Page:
1. Log in

2. Click on the Community Blog page

3. Click on your name on the top right of the screen

4. Click on Subscribe to Page Updates to receive email notifications of new blog posts



Information Literacy Practitioner of the Year Award - 2013

Congratualtions to Information Literacy Practitioner of the Year Award - 2013 winner Kim McGowan

Kim was recognised for an impressive body of work which has raised the profile of IL at University of Cumbria. The judges praised her provision of superb student support and her sheer enthusiasm and commitment to her IL role. Kim’s innovative projects include the TICKLIST web evaluation tool and an e-learning, pre-induction, credit bearing module to aid student transition.

Runner up was Michelle Schneider who was

rewarded for her outstanding contribution to the innovative Skills@Library team at University of Leeds including her work on high impact projects in areas such as digital literacy, plagiarism and lecturer support. The judges admired the range and depth of her activities and her impressive national profile.



Information Literacy & CILIP Professional Knowledge and Skills Base

Have you looked at the CILIP new Professional Knowledge and Skills Base (PKSB) ? If not then it is worth a look. It covers a variety of knowledge and skills including Literacies and Learning which incorporates information literacy. I thought it would be useful to share what is in this area / section particularly those relevant to information literacy and our own CPD.

Literacies and Learning
Supporting users and teaching them how to work independently. Incorporates information literacy, reading literacy, digital literacy and learning and teaching skills, and includes reader development and training users.

8.1 Information literacy - Knowing when and why you need information, where to find it, and how to evaluate, use and communicate it in an ethical manner.

8.2 Digital literacy - Appreciating the set of attitudes, understanding and skills needed to find, communicate and use information effectively in a variety of media and formats.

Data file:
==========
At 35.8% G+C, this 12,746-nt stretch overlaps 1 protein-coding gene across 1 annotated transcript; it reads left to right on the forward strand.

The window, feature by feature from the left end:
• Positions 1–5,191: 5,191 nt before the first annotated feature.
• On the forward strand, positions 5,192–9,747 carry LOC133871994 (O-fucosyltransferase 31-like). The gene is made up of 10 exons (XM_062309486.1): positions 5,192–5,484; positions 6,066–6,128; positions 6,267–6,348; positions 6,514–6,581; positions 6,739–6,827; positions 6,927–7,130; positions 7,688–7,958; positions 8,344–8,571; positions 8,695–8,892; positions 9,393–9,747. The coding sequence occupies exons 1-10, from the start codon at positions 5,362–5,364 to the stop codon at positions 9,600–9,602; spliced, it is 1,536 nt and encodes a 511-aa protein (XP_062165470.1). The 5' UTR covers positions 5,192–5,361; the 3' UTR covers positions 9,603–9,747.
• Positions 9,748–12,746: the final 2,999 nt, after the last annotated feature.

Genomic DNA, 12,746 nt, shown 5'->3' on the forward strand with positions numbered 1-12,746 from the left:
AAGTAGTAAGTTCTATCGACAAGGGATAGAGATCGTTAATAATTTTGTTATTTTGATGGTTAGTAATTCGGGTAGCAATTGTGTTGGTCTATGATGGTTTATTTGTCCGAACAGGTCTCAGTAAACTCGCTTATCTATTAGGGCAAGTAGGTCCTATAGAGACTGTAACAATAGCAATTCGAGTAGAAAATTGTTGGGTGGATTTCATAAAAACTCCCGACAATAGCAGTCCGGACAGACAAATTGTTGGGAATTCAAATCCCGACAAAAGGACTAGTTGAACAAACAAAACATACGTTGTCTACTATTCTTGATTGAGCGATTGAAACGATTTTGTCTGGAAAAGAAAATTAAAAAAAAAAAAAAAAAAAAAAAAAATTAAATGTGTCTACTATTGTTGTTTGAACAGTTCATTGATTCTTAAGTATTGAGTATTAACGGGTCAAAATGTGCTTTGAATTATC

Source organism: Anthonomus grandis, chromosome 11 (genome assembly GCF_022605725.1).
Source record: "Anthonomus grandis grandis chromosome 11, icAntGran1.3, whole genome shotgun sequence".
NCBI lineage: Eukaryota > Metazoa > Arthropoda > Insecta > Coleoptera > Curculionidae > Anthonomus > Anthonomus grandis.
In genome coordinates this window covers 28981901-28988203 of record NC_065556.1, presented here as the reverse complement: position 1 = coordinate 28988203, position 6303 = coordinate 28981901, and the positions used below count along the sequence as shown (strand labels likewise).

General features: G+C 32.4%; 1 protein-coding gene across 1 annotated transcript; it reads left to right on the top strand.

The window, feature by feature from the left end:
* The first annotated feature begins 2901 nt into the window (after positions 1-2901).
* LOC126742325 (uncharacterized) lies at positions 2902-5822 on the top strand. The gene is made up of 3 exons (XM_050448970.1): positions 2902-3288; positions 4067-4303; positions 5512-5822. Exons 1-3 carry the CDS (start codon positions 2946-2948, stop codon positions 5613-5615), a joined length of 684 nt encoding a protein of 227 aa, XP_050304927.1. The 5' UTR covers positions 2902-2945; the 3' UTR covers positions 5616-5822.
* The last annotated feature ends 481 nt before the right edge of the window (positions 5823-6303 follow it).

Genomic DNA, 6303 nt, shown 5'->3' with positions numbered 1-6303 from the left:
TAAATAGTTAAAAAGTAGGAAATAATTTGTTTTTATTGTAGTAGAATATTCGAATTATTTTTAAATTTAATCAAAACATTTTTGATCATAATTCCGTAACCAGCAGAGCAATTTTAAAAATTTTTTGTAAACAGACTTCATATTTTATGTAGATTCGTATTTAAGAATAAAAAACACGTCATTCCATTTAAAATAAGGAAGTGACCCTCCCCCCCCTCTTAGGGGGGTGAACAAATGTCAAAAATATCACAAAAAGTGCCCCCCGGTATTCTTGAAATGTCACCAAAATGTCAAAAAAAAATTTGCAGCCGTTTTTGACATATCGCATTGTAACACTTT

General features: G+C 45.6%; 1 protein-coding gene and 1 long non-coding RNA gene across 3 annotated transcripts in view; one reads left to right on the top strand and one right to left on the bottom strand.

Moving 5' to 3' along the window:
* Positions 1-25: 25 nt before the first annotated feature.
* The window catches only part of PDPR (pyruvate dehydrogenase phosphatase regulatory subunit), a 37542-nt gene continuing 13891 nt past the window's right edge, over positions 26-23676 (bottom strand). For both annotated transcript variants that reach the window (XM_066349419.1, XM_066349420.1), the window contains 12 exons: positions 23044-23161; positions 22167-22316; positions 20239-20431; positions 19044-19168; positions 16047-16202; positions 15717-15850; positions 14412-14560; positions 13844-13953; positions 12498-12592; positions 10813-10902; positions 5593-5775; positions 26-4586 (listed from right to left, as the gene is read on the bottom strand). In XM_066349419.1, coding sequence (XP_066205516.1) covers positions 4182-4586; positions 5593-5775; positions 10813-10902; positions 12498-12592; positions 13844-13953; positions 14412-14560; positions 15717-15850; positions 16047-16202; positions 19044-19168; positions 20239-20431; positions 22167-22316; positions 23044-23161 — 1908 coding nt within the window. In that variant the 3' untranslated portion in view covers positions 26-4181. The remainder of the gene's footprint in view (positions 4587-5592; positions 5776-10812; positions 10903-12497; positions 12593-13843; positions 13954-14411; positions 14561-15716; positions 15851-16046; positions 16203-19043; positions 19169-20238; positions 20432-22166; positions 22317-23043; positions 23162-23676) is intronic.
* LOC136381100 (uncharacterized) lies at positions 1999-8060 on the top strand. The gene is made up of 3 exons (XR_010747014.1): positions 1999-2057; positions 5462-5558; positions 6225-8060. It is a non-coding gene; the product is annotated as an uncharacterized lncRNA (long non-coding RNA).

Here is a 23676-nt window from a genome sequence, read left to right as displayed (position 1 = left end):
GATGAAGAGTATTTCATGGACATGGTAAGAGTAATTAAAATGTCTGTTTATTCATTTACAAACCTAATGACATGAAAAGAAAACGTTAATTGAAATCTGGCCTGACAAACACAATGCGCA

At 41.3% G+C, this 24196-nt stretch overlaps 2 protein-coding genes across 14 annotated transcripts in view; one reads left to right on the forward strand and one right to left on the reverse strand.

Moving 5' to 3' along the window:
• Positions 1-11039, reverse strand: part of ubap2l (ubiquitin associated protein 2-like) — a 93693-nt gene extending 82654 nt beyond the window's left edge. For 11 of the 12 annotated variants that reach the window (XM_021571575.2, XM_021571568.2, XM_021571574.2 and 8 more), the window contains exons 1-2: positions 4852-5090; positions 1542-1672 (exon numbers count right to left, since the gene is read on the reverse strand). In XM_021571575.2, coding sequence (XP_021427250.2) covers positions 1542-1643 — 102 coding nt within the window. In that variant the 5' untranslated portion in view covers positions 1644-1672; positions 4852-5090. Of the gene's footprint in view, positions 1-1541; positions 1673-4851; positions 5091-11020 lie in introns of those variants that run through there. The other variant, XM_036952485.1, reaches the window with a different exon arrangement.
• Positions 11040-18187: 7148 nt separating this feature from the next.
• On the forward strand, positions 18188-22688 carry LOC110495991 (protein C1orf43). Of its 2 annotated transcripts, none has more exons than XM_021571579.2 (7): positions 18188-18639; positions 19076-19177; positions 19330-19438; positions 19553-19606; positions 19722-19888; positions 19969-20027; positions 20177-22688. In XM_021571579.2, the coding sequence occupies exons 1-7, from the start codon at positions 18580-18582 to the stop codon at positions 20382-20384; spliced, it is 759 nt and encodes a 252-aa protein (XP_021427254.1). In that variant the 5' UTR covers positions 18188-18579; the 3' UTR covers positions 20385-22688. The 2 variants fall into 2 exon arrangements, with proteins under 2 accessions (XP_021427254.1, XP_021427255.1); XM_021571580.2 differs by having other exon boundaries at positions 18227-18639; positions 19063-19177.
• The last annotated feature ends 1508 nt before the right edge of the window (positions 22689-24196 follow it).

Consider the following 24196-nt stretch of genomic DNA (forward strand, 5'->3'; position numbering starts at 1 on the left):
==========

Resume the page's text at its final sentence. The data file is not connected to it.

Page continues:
8.5 Frameworks and curricula for education and training  - An understanding of these aspects relevant for any particular environment or user group.

8.6 Teaching and training skills - Understanding and apply skills for effective teaching and training; awareness of how people learn and understanding of the learning experience, design and deliver a range of learning activities for specific audiences/users; undertake assessment and give feedback; evaluate experiences.

8.6 Supporting users - Helping users to find the information they need; help them to appreciate, understand and evaluate information/resources and enable then to help themselves in future

So how do you rate against these basic, good, comprehensive or advanced?  I think the teaching and training skills is an area that we need more training in.

I’m currently involved in some CILIP CPD Market Research Survey about their training offer linked to the PKSB. If you would like to have your say then the survey is at It is open until 9am Monday 25th March.



Two information literacy resources

Notification from Mark Hepworth re two publications that he thinks should be useful for people who do information literacy training.

1.     The first is a book I published in collaboration with Geoff Walton. This is called Teaching Information Literacy for Inquiry Based Learning. This has recently become available electronically and can be found at:

Unfortunately it is not open access

The book is aimed at teachers of information literacy (encompassing, to an extent, media literacy). The book is structured into two parts.

a)     The first half of the book gives the theoretical pedagogical knowledge that a teacher or librarian needs to know to teach information literacy; common knowledge for many teachers, but here applied to the teaching information literacy which is new.